Mid to late 40’s is when menopause tends to start. The fall in oestrogen levels can cause a variety of symptoms that last for on average around 4 years. Some symptoms include hot flashes night sweats and mood swings. Research suggests that minimising common trigger foods may help to reduce the occurrence of symptoms. Trigger foods can include caffeine, alcohol and foods that are sugary or spicy. A food and symptom diary can also be a great way to see which foods worsen or trigger symptoms. 


There is also some research to suggest that foods rich in phytoestrogens may have modest benefits for menopausal symptoms such as hot flashes and even heart disease risk. Phytoestrogens are another word for naturally occurring plant compounds that can mimic the effects of oestrogen within the body, meaning that they may have hormone-balancing effects. Rich sources of phytoestrogens include ground flaxseeds, sesame seeds (tahini), soy products, as well as beans and pulses such as chickpeas.  


For both men and women, consumption of a diverse range of plant-based foods is a must. These foods contain plant chemical with antioxidants properties, which fend off harmful free radicals, which come from sources such as UV rays, smoke and pollution. These free radicals are thought to contribute to the ageing process and much chronic disease. Ensuring that you are including regular rainbow coloured fruit and vegetables within the diet will ensure that you are receiving an array of antioxidants daily. 



After the menopause, lower oestrogen levels may increase the risk of cardiovascular disease and osteoporosis. Flax and sesame seeds are rich in plant chemicals called lignans, which are phytoestrogens, and are currently under research for benefits on cardiovascular health. Goodlife’s Falafel Buddha Bowl provides a great source of these phytoestrogens from the chickpea falafel and the sesame tahini dressing.  


Furthermore, getting enough calcium and vitamin D within the diet is critical at this stage to support bone health and help to prevent osteoporosis. Whilst vitamin D can be obtained from egg yolks and oily fish such as salmon, during the months of October to April supplementation with 400IU vitamin D daily should be considered. Calcium intake should also be considered, and whilst dairy products are a source, so are plant-based foods such as dark green leafy veg, tofu, nuts, dried figs and chia seeds.  


For both men and women, muscle mass declines at the age of 50 and metabolism slows. Therefore, portion sizes need to be adjusted accordingly. It’s important to carry out resistance training twice weekly as well as consume protein at each meal and snack to help reduce the loss of muscle mass. Great protein sources include meat, fish, eggs, tofu, beans, pulses, nuts and seeds. In fact, just one portion of Goodlife Falafel provides 7.5g protein!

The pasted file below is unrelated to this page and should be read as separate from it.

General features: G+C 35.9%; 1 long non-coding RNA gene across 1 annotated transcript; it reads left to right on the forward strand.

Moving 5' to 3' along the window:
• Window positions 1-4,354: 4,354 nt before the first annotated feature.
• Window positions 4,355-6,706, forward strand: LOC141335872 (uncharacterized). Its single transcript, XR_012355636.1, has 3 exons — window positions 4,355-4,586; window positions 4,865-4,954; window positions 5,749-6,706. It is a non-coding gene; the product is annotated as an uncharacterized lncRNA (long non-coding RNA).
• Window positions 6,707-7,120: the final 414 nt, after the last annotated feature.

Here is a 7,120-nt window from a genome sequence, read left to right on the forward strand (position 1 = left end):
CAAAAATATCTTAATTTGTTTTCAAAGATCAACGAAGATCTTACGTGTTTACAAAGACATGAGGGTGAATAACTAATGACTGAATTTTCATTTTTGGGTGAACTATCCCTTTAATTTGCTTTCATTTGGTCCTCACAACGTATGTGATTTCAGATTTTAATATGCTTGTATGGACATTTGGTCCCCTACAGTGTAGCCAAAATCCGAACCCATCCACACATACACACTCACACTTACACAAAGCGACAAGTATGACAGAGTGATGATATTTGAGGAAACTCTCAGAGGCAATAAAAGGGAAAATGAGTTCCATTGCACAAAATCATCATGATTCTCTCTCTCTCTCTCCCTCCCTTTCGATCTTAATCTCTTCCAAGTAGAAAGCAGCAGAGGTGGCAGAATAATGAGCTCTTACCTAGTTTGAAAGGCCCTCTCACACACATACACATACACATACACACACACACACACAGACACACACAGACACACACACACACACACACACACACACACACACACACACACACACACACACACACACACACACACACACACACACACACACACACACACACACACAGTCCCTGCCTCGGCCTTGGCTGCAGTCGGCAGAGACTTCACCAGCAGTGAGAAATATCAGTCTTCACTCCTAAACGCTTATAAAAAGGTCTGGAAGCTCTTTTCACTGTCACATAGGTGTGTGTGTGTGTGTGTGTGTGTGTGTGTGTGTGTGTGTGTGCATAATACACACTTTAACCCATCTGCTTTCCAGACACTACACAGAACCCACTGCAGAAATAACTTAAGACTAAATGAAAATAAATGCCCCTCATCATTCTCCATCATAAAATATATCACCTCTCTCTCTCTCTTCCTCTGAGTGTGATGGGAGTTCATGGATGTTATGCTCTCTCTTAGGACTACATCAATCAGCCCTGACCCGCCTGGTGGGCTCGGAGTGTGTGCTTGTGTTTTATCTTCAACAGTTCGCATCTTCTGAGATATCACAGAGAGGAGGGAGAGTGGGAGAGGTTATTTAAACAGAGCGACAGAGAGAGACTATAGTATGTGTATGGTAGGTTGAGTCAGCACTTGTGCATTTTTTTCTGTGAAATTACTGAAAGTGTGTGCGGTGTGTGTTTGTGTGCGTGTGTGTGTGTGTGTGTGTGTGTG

Checking vitamin B12 levels is something to consider. Vitamin B12 is an essential nutrient required for the formation of healthy red blood cells, nervous system, energy and cardiovascular health. As we age, the ability to absorb optimal amounts of vitamin B12 from the food we eat can decline. 


60’s +  

As many as 10% of free-living people and 37% of people in care homes who are aged 65 and over suffer from low vitamin D status. Low vitamin D levels are associated with an increased risk of falls and fractures. The current government guidelines recommend that everyone over the age of 65 are to take 10mcg vitamin D per day all year round. Calcium, vitamin K, adequate-protein intake, and a diet rich in fruit and vegetables are other crucial components to delay bone ageing.  


Furthermore, low vitamin B12 status affects as many as 5-10% of people in their 60’s whilst low folate status affects 16% of older people living in care homes. Low levels of B vitamins are associated with an increased risk of stroke and dementia therefore it is important that steps are taken to obtain sufficient levels of these vitamins.  


Vitamin B12 can be obtained from meat, fish, dairy products and fortified milks, and spread. Folate can be obtained from green veggies such as spinach, kale, Brussels sprouts and broccoli as well as beans and legumes, whole grains, oranges and fortified foods. 


Notes to Editors 

All comments to be accredited to nutritionist Lily Soutter, whose teamed up with Goodlife to celebrate the launch of their first Home Cooking & Eating Habits report. 





About Goodlife 

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For further information about this press release and hi-res images, please contact: Laura Quick: | 07807809119 


All figures, unless otherwise stated, are from YouGov Plc.  Total sample size was 2121 adults. Fieldwork was undertaken between 8th – 9th February 2021.  The survey was carried out online. The figures have been weighted and are representative of all GB adults (aged 18+).